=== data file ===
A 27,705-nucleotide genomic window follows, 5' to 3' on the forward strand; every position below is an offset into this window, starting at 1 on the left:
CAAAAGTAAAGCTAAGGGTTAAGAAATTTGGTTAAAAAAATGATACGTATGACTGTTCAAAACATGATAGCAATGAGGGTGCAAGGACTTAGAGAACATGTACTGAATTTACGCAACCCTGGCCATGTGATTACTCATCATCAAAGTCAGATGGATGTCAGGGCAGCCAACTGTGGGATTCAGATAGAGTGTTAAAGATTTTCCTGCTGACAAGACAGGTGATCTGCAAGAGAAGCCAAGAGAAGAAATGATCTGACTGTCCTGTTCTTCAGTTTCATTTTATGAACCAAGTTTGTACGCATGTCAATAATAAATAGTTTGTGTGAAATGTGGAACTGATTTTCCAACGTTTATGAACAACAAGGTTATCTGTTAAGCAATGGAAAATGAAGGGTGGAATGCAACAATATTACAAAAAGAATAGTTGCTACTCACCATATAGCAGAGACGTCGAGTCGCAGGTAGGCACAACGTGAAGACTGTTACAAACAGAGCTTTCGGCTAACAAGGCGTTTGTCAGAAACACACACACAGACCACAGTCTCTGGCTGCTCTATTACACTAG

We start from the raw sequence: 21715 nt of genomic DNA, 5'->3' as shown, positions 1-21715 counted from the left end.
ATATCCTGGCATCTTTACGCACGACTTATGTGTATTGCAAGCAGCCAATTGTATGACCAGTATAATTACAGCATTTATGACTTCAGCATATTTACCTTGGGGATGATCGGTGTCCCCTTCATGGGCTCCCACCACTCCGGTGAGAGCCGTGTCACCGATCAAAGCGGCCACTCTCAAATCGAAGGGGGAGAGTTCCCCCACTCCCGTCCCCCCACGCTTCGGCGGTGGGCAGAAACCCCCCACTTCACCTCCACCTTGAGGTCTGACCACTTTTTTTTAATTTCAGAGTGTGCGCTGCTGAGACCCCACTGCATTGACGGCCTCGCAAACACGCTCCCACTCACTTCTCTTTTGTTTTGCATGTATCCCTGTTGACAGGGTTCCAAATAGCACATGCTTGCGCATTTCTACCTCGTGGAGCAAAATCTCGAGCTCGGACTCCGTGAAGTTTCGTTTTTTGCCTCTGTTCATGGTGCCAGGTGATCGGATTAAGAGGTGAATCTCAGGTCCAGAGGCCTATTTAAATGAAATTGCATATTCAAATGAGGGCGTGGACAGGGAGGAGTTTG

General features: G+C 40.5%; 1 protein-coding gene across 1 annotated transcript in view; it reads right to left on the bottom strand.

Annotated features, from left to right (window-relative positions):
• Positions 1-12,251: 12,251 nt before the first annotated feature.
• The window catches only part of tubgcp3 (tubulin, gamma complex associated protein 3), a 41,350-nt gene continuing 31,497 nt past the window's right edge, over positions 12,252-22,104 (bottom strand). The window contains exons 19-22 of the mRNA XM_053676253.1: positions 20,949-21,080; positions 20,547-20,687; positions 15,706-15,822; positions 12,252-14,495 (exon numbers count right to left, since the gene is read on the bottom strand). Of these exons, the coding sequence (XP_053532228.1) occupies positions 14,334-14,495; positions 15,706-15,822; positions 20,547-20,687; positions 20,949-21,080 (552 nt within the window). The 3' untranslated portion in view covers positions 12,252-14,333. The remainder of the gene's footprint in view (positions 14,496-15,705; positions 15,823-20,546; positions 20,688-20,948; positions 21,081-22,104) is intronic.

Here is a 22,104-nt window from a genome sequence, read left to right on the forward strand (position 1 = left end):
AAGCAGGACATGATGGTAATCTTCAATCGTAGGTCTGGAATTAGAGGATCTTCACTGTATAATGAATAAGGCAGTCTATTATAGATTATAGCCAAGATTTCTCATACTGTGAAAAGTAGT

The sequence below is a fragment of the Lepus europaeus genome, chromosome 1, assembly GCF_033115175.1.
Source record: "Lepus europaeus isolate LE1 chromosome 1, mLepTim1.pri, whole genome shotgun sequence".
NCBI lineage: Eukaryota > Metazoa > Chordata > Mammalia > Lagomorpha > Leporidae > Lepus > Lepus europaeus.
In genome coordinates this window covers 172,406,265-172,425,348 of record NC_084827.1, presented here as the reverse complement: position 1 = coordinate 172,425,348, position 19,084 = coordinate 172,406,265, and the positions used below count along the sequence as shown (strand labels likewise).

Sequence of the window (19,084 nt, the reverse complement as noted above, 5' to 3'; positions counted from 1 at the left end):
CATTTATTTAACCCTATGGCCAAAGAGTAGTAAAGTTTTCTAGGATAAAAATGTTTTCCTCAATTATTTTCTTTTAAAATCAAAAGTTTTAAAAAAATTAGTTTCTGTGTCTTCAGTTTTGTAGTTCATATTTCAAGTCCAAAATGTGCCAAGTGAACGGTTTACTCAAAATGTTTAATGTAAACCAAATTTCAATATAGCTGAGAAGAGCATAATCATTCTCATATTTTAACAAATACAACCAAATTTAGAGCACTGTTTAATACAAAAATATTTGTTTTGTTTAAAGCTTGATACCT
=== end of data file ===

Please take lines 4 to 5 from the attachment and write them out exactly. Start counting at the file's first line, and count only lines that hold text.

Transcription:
ATATCCTGGCATCTTTACGCACGACTTATGTGTATTGCAAGCAGCCAATTGTATGACCAGTATAATTACAGCATTTATGACTTCAGCATATTTACCTTGGGGATGATCGGTGTCCCCTTCATGGGCTCCCACCACTCCGGTGAGAGCCGTGTCACCGATCAAAGCGGCCACTCTCAAATCGAAGGGGGAGAGTTCCCCCACTCCCGTCCCCCCACGCTTCGGCGGTGGGCAGAAACCCCCCACTTCACCTCCACCTTGAGGTCTGACCACTTTTTTTTAATTTCAGAGTGTGCGCTGCTGAGACCCCACTGCATTGACGGCCTCGCAAACACGCTCCCACTCACTTCTCTTTTGTTTTGCATGTATCCCTGTTGACAGGGTTCCAAATAGCACATGCTTGCGCATTTCTACCTCGTGGAGCAAAATCTCGAGCTCGGACTCCGTGAAGTTTCGTTTTTTGCCTCTGTTCATGGTGCCAGGTGATCGGATTAAGAGGTGAATCTCAGGTCCAGAGGCCTATTTAAATGAAATTGCATATTCAAATGAGGGCGTGGACAGGGAGGAGTTTG

General features: G+C 40.5%; 1 protein-coding gene across 1 annotated transcript in view; it reads right to left on the bottom strand.